Friday, February 20, 2009

Eat, Pray, Love

I just finished reading Elizabeth Gilbert's book "Eat, Pray, Love: One woman's search for everything across Italy, India, and Indonesia" and am still trying to digest and dicerne my own beliefs within all the philosophical concepts and idiomisms she presented within its pages....So bare with me as I try to tell you all a little about why I loved the book and why it means as much to me as it does.

Eat, Pray, Love is a autobiographical account of the authors spiritual journey during her year long trip through Italy (eat), India (pray) and Indonesia (love) and how within each stage of her trip she explored herself, her struggles, her relationship with God and the universe as a whole. Before you get all freaked out or turned off by the pseudo-intellectual mumbo jumbo let me tell you that this book is written as if the author is speaking directly to you, casually, intimately- as if you were two woman snuggled up on opposite ends of a deep and comfy sofa, sipping tea and sharing your life's stories (except for the conversation is a little one sided). Liz (the author) also just happens to have a highly entertaining way of describing emotional struggles and always offers up a little comic relief..... just when you are starting to feel a little bogged down by the weight of the issues, she zaps you with a dose of good humor that suppressed that squirmy feeling that tells you this is getting a little too.... white robed zombies, give-me-the-contents-of-your-bank-account-and-I-will-introduce-you-to-God"....for my taste at other words.... I laughed out loud many times during the book

One of my favorite parts of the book occurs within the first few chapters... all you need to know is that Liz is going through an emotional and spiritual melt down, set on a dizmel spiral of depression and self loathing, when she walks into her friends apartment and sees there on his dresser a picture of a "radiantly beautiful Indian woman" and asked.....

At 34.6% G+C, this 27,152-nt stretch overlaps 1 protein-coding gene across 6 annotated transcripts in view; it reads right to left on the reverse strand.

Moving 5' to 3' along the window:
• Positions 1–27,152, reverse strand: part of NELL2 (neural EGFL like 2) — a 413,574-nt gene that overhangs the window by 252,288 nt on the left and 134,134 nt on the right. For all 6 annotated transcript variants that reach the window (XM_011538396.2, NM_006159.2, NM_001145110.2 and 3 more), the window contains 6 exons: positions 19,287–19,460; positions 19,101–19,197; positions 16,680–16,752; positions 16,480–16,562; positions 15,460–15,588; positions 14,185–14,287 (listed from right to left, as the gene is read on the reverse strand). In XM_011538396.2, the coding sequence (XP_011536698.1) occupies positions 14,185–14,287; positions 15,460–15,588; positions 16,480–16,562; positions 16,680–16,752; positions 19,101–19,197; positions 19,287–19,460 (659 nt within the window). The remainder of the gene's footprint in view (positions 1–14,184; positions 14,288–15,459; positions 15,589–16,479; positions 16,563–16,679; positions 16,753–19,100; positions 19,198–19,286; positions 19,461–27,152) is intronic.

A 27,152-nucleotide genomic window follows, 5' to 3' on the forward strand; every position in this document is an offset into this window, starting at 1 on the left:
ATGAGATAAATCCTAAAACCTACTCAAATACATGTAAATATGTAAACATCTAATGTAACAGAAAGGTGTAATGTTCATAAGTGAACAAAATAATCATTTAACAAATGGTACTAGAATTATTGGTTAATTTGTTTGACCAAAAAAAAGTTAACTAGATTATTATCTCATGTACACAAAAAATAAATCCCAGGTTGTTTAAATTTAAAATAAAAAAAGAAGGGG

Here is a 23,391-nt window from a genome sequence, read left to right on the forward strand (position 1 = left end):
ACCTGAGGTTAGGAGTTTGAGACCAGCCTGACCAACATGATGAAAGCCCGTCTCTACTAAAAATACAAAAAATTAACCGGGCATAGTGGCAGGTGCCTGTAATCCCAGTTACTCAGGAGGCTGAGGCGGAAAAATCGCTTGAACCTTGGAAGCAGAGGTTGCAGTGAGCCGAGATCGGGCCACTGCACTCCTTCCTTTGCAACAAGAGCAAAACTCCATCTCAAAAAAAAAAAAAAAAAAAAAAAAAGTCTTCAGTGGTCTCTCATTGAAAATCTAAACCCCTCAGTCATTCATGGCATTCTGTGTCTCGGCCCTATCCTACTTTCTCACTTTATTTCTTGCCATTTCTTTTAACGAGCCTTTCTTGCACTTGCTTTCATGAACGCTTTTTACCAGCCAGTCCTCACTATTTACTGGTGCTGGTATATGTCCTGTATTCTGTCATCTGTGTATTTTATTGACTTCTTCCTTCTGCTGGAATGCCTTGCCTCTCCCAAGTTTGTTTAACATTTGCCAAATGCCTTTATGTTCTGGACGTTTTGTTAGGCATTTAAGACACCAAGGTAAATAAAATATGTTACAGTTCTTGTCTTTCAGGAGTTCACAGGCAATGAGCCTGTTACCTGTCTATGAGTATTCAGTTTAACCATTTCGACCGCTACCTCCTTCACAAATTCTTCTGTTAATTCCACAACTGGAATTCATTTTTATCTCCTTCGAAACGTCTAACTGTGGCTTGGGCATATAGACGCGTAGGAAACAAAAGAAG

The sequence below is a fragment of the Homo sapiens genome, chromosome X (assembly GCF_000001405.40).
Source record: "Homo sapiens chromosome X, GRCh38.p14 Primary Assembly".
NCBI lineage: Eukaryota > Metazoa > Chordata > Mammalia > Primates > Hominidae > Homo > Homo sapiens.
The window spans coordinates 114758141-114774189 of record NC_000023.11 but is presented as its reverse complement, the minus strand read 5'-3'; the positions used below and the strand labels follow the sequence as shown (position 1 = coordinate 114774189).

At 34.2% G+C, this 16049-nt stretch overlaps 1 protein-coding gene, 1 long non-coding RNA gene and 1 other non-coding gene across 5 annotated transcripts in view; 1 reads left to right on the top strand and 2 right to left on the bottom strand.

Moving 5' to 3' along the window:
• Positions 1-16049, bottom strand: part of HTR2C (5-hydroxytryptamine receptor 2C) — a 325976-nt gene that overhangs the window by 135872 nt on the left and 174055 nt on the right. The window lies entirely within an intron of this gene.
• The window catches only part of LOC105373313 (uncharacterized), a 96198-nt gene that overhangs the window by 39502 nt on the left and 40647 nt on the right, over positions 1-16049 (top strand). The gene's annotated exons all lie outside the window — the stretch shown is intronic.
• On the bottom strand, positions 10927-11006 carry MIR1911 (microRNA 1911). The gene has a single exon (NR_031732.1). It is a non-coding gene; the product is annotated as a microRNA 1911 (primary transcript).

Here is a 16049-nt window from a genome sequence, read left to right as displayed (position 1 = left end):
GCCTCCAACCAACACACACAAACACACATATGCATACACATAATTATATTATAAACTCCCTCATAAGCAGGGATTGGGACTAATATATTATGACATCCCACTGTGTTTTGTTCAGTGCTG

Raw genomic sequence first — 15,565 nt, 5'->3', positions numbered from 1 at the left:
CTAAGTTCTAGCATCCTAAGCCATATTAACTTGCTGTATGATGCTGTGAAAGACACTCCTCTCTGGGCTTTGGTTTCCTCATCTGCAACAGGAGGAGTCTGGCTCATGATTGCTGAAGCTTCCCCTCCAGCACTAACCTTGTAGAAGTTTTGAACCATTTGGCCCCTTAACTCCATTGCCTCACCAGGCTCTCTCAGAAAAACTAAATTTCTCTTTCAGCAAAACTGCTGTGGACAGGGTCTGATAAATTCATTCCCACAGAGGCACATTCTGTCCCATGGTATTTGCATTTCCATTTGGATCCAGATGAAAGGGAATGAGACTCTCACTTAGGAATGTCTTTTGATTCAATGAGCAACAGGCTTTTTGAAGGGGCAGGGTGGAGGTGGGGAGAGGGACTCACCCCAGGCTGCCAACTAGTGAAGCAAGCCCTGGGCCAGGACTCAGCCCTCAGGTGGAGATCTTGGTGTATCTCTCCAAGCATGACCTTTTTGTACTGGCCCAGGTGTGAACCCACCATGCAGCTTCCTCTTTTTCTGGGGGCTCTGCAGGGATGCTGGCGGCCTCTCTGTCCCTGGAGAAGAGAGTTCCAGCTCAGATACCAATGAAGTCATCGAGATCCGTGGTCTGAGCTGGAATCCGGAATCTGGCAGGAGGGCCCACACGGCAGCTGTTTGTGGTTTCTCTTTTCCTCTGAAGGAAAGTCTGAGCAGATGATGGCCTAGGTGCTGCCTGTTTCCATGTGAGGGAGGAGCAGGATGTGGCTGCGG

"...."Who's that?"
He said, "that is my spiritual teacher."
My heart skipped a beat and then flat out tripped over itself and fell on its face. Then my heart stood up, brushed itself off, took a deep breath and announced: "I want a spiritual teacher." I literally mean that it was my heart who said this, speaking through my mouth. I felt this weird division in myself, and my mind stepped out of my body for a moment, spun around to face my heart in astonishment and silently asked, "You DO?"
"Yes," replied my heart. "I do."
Then my mind asked my heart, a tad sarcastically: "Since WHEN?"...."

I dont know about you, but I've had conversations like this with myself.... as crazy as that might sound!

I love this book because it is well written, funny, deep, intellectual, spiritual, personal and totally unpretentious... and because it came to me at a time in my life when I most needed it.

You don't need to believe in her spiritual practices in order to enjoy her story or to allow it to strengthen or question the way you view faith, worship, and your relationship with God (no matter how you choose to define him/her/it/them) Eat, Pray, Love also examines the way that we as "Westerners" view the pleasures of life (like food, sex, love, fashion etc.) verses how and why Europeans embrace a lifestyle much different than our own....

Most importantly Liz details her search to define worship, the pleasures and pressures of life and how best to find the balance between the two.